1960s school morning rituals
Dianne Robertson and Robyn Minard attended North Ryde Public School in the 1950s and 1960s. In this oral history they recount their memories of their morning rituals on school days.
We caught an old rickety red bus to school, with no air conditioning and no seatbelts, which picked us up at the end of our street where we lived. It wasn’t even a real bus stop! No signs that said ‘Bus Stop’ and no bench seats for sitting. So we would sit on our brown Globite suitcases, as one would straddle a horse, and that stopped our legs from getting tired while we waited.
The box like suitcases were quite strong and came in different sizes, our older sister had the largest one you could get. There were four sisters in my family so I think we had every possible size lined up in the hallway of our house.
The bus trip
It was a bit boring whilst travelling on the bus, just gazing out of the window looking at the fruit trees in the orchards interrupted by rows of brand new homes on brand new streets. However, the journey would soon pass quickly when someone shouted, “How about a chanting rhyme!”. Our favourite rhyme which involved everyone on the bus was ‘Who stole the cookies from the cookie jar’.
Dianne’s 2nd Grade recount of her trip to school for her half yearly test in June 1962, North Ryde Public School. (Private collection of D Robertson)
We would run from the bus searching for our friends, hoping to have time to sit on a grassy patch together and thread daisy chains before the bell rang.
The large brass bell was quite loud and handheld by ‘a lucky chosen student’ who ran around the school grounds in all directions constantly ringing it so that we could all hear.
Then promptly we assembled outside our classrooms in two straight lines in silence. One line for girls and one for boys when we had coeducational classes. However we do remember having at least two years at school during which we only had all girls in the class and there were 40 of us! The classrooms had a certain smell, possibly created from all the wooden furniture and the bare floorboards.
In silence we marched into school to the beat of a drum. In silence we stood tall beside our timber desks which had seating for two students, all in rows facing the front. In silence we waited ’til the teacher invited us to repeat the oath, “I honour my God, I serve my Queen, I salute the flag.” In silence we remained standing in a very military manner as we waited to hear our teacher say “Please be seated” and so we did.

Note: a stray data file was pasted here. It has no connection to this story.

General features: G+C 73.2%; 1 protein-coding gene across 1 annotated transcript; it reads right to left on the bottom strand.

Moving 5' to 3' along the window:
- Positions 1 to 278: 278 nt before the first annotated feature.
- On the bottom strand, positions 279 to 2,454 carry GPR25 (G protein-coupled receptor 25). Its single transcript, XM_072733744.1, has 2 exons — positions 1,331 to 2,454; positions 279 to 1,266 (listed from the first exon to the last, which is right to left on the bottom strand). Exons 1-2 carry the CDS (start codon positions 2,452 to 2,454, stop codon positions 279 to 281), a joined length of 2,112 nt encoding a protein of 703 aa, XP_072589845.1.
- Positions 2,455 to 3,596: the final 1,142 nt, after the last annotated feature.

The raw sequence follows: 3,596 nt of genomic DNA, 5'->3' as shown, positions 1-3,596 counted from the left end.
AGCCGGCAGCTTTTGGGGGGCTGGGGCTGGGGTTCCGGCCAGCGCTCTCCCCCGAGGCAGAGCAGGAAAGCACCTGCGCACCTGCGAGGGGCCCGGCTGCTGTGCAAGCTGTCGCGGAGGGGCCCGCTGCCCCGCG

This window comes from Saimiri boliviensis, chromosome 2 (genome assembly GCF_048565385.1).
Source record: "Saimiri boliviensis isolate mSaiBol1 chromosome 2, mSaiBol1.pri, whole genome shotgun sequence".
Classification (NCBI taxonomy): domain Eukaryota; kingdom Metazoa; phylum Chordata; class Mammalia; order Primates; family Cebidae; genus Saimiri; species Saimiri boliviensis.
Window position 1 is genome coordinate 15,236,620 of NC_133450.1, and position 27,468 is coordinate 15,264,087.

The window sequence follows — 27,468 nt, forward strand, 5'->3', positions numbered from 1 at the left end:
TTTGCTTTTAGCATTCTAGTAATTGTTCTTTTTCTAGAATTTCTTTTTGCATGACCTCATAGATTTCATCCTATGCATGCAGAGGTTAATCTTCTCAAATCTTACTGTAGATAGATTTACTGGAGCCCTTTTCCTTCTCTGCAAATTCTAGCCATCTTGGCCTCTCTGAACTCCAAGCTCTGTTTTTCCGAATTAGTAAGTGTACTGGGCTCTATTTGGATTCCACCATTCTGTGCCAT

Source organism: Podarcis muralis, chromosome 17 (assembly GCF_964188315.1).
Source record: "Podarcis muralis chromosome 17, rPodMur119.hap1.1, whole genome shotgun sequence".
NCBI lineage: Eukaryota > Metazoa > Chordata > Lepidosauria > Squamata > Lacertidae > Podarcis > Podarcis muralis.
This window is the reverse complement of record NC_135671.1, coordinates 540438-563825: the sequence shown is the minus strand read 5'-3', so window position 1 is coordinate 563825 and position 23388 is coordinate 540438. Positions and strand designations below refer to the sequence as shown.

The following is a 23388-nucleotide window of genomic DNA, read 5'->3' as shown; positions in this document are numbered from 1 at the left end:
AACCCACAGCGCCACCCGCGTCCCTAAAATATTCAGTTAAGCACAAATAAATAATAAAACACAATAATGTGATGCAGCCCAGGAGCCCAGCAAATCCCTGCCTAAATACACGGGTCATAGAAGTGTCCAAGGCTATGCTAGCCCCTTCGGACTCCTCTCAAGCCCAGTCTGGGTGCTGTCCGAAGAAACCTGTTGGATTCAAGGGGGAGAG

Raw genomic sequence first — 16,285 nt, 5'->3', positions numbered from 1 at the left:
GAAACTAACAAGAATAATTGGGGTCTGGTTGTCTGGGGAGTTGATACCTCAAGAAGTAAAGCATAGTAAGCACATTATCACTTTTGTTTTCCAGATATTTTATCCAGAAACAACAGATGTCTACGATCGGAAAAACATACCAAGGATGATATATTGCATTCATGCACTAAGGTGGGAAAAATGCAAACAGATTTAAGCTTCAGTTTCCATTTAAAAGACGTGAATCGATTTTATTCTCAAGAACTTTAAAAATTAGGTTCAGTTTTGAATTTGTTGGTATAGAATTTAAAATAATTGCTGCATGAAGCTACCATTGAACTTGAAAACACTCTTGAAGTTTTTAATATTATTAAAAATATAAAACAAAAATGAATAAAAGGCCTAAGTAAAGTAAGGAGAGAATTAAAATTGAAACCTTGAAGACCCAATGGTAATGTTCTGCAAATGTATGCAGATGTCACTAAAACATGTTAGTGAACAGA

We were expected to be on our best behaviour at all times, never calling out and always putting up our hand if we wished to speak or give an answer. Class discussions did not exist. Being respectful was of the utmost importance otherwise there were consequences!
Rainy day slippers
Everyone knows how hard it is to keep your school shoes dry on a rainy day. The reality is that we couldn’t. Regardless of how much tip toeing and puddle jumping we did on the way to school we still ended up with very wet and soggy brown leather shoes and socks.
Fortunately, we were allowed to bring a pair of slippers to school during wet weather, allowing us to remove our saturated shoes, place them outside the classroom in the covered corridor and slip into our soft, warm slippers. Our fondest recollection of wearing slippers in the classroom was how quiet and peaceful the room became, giving us the feeling of being cosy and comfortable, just like home.
The School of Arts for Transition classes
The School of Arts was a community building located across the road from our school. At that time, North Ryde Public School was growing at an extremely fast pace and not being able to keep up with student numbers. The School of Arts building was acquired for transition classes in the infant’s department. Transition was a class between Kindergarten and First Grade.
I remember entering this huge building, walking down two large sandstone steps into a hall which was used as our classroom. I recall an distinct old smell and on the right-hand side of the room adorning the wall was a picture of the Queen.
Questions and activities for students
- How are these morning rituals similar to your morning rituals on school days?
- How are the morning rituals different to your morning rituals?
- Why do you think the students had to be silent at school?
- Draw a picture of the description of the child ringing a handheld bell in the busy morning playground.
- Compose a short recount of your morning ritual on a typical school day.
- Use a table headed similar and different or continuity and change to compare the sisters’ past experiences with your present experiences.